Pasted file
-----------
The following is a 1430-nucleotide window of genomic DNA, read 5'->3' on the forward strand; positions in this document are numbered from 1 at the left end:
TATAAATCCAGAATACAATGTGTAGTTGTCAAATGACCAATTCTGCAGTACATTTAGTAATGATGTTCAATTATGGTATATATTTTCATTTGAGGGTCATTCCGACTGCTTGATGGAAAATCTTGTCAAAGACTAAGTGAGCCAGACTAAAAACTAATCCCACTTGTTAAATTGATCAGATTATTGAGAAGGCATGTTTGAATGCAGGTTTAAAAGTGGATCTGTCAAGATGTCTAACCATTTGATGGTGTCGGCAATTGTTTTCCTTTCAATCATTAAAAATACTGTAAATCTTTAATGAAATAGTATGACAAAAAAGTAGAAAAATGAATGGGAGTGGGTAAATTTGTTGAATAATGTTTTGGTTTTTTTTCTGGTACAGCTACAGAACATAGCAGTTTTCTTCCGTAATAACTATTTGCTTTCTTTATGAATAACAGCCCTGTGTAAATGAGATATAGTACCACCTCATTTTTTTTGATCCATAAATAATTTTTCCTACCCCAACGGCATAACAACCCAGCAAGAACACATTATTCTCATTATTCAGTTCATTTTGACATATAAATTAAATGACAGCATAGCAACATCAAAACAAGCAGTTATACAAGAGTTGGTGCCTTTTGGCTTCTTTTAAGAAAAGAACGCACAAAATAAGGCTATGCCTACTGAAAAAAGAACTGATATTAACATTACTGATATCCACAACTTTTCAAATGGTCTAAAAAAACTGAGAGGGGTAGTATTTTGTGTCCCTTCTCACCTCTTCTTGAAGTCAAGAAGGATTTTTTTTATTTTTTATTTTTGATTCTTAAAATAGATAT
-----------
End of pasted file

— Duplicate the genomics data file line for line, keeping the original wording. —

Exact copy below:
The following is a 1430-nucleotide window of genomic DNA, read 5'->3' on the forward strand; positions in this document are numbered from 1 at the left end:
TATAAATCCAGAATACAATGTGTAGTTGTCAAATGACCAATTCTGCAGTACATTTAGTAATGATGTTCAATTATGGTATATATTTTCATTTGAGGGTCATTCCGACTGCTTGATGGAAAATCTTGTCAAAGACTAAGTGAGCCAGACTAAAAACTAATCCCACTTGTTAAATTGATCAGATTATTGAGAAGGCATGTTTGAATGCAGGTTTAAAAGTGGATCTGTCAAGATGTCTAACCATTTGATGGTGTCGGCAATTGTTTTCCTTTCAATCATTAAAAATACTGTAAATCTTTAATGAAATAGTATGACAAAAAAGTAGAAAAATGAATGGGAGTGGGTAAATTTGTTGAATAATGTTTTGGTTTTTTTTCTGGTACAGCTACAGAACATAGCAGTTTTCTTCCGTAATAACTATTTGCTTTCTTTATGAATAACAGCCCTGTGTAAATGAGATATAGTACCACCTCATTTTTTTTGATCCATAAATAATTTTTCCTACCCCAACGGCATAACAACCCAGCAAGAACACATTATTCTCATTATTCAGTTCATTTTGACATATAAATTAAATGACAGCATAGCAACATCAAAACAAGCAGTTATACAAGAGTTGGTGCCTTTTGGCTTCTTTTAAGAAAAGAACGCACAAAATAAGGCTATGCCTACTGAAAAAAGAACTGATATTAACATTACTGATATCCACAACTTTTCAAATGGTCTAAAAAAACTGAGAGGGGTAGTATTTTGTGTCCCTTCTCACCTCTTCTTGAAGTCAAGAAGGATTTTTTTTATTTTTTATTTTTGATTCTTAAAATAGATAT